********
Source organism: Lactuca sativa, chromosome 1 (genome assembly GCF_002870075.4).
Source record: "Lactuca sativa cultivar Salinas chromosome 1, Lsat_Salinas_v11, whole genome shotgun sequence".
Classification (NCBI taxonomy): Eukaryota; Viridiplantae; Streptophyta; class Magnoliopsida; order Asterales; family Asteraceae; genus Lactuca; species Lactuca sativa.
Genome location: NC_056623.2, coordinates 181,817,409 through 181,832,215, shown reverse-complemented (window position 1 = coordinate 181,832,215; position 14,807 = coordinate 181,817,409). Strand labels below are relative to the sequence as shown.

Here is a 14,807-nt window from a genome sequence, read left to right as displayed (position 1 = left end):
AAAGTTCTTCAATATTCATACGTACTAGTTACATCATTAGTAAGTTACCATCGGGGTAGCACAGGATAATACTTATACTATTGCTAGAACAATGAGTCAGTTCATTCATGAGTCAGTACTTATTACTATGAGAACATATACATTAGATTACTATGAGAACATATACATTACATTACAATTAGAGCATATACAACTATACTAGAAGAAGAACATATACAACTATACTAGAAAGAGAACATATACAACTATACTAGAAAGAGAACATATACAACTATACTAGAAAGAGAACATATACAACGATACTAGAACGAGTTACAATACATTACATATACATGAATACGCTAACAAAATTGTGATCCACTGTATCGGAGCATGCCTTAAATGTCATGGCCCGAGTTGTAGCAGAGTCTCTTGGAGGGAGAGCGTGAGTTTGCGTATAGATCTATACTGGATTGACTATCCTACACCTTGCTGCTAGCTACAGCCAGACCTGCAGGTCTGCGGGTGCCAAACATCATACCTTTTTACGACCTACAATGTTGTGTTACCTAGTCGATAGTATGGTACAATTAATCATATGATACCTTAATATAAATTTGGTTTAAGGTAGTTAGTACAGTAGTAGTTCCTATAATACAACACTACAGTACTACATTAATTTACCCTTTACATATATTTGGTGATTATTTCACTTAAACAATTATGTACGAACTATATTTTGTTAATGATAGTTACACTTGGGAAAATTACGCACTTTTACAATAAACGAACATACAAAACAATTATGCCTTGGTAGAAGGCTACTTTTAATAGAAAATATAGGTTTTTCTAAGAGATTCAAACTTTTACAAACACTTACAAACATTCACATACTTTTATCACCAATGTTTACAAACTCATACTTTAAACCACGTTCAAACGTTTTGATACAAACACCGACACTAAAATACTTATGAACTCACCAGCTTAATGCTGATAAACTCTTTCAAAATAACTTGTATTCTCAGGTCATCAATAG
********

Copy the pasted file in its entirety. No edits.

Source organism: Lactuca sativa, chromosome 1 (genome assembly GCF_002870075.4).
Source record: "Lactuca sativa cultivar Salinas chromosome 1, Lsat_Salinas_v11, whole genome shotgun sequence".
Classification (NCBI taxonomy): Eukaryota; Viridiplantae; Streptophyta; class Magnoliopsida; order Asterales; family Asteraceae; genus Lactuca; species Lactuca sativa.
Genome location: NC_056623.2, coordinates 181,817,409 through 181,832,215, shown reverse-complemented (window position 1 = coordinate 181,832,215; position 14,807 = coordinate 181,817,409). Strand labels below are relative to the sequence as shown.

Here is a 14,807-nt window from a genome sequence, read left to right as displayed (position 1 = left end):
AAAGTTCTTCAATATTCATACGTACTAGTTACATCATTAGTAAGTTACCATCGGGGTAGCACAGGATAATACTTATACTATTGCTAGAACAATGAGTCAGTTCATTCATGAGTCAGTACTTATTACTATGAGAACATATACATTAGATTACTATGAGAACATATACATTACATTACAATTAGAGCATATACAACTATACTAGAAGAAGAACATATACAACTATACTAGAAAGAGAACATATACAACTATACTAGAAAGAGAACATATACAACTATACTAGAAAGAGAACATATACAACGATACTAGAACGAGTTACAATACATTACATATACATGAATACGCTAACAAAATTGTGATCCACTGTATCGGAGCATGCCTTAAATGTCATGGCCCGAGTTGTAGCAGAGTCTCTTGGAGGGAGAGCGTGAGTTTGCGTATAGATCTATACTGGATTGACTATCCTACACCTTGCTGCTAGCTACAGCCAGACCTGCAGGTCTGCGGGTGCCAAACATCATACCTTTTTACGACCTACAATGTTGTGTTACCTAGTCGATAGTATGGTACAATTAATCATATGATACCTTAATATAAATTTGGTTTAAGGTAGTTAGTACAGTAGTAGTTCCTATAATACAACACTACAGTACTACATTAATTTACCCTTTACATATATTTGGTGATTATTTCACTTAAACAATTATGTACGAACTATATTTTGTTAATGATAGTTACACTTGGGAAAATTACGCACTTTTACAATAAACGAACATACAAAACAATTATGCCTTGGTAGAAGGCTACTTTTAATAGAAAATATAGGTTTTTCTAAGAGATTCAAACTTTTACAAACACTTACAAACATTCACATACTTTTATCACCAATGTTTACAAACTCATACTTTAAACCACGTTCAAACGTTTTGATACAAACACCGACACTAAAATACTTATGAACTCACCAGCTTAATGCTGATAAACTCTTTCAAAATAACTTGTATTCTCAGGTCATCAATAG